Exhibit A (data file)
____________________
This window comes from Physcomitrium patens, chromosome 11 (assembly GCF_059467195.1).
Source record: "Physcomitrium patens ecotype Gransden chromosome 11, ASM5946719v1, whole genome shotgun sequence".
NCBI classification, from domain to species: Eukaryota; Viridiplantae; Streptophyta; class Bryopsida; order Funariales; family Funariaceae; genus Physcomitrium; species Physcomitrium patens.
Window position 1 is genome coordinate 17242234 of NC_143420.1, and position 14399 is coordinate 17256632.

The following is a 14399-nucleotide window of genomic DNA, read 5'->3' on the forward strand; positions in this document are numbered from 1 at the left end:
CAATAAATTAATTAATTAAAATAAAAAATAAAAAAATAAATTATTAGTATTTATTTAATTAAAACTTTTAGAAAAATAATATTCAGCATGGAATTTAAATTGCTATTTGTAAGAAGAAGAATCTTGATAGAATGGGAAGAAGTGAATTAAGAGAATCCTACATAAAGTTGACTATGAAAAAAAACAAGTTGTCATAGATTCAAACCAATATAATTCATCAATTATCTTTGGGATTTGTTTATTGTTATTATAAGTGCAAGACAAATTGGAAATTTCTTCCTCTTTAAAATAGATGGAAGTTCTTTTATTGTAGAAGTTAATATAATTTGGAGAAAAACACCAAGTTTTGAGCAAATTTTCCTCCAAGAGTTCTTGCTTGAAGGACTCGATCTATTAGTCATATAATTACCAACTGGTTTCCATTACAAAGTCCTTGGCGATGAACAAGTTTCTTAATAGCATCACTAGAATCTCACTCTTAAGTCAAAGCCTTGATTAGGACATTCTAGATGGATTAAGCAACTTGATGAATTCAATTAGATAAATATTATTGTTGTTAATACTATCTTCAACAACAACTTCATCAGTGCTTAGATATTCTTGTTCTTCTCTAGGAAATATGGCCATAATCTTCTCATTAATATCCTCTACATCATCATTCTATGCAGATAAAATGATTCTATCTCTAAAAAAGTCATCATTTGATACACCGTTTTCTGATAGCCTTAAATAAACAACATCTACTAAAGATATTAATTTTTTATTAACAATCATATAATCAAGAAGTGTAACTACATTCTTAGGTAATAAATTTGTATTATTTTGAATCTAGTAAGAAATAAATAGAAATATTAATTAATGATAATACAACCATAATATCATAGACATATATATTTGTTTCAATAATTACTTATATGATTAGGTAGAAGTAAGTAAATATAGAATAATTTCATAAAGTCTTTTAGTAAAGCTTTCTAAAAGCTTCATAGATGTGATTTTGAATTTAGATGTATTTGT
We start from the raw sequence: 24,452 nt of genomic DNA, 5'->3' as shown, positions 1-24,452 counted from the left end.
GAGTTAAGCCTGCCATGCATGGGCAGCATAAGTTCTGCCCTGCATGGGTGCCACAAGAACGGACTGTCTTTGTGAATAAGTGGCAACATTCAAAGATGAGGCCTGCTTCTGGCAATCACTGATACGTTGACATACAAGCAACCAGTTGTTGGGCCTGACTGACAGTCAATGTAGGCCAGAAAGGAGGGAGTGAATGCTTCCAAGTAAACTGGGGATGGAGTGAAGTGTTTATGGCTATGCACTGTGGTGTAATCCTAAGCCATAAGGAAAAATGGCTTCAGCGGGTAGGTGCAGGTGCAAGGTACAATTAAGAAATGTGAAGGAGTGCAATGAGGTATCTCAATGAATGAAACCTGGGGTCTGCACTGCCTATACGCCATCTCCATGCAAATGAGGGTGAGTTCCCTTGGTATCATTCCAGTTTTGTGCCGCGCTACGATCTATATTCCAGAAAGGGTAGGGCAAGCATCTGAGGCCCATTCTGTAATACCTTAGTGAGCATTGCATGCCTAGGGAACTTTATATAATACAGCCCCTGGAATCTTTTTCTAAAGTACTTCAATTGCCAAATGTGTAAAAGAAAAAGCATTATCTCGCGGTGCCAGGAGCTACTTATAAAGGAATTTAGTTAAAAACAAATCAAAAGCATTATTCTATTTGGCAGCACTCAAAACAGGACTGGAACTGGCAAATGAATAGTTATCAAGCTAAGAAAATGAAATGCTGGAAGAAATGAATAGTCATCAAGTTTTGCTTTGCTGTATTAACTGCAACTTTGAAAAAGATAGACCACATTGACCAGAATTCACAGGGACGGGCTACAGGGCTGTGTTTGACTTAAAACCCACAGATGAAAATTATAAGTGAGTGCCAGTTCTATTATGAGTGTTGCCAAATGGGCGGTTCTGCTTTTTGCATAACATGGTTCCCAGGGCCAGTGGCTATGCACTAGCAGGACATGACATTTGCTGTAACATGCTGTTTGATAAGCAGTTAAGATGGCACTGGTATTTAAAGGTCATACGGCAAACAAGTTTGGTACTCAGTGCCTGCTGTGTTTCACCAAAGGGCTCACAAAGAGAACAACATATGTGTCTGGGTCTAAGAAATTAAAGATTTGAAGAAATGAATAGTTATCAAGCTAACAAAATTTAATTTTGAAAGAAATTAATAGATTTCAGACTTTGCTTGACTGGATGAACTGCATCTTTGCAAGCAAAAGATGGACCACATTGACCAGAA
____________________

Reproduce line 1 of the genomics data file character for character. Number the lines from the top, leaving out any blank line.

This window comes from Physcomitrium patens, chromosome 11 (assembly GCF_059467195.1).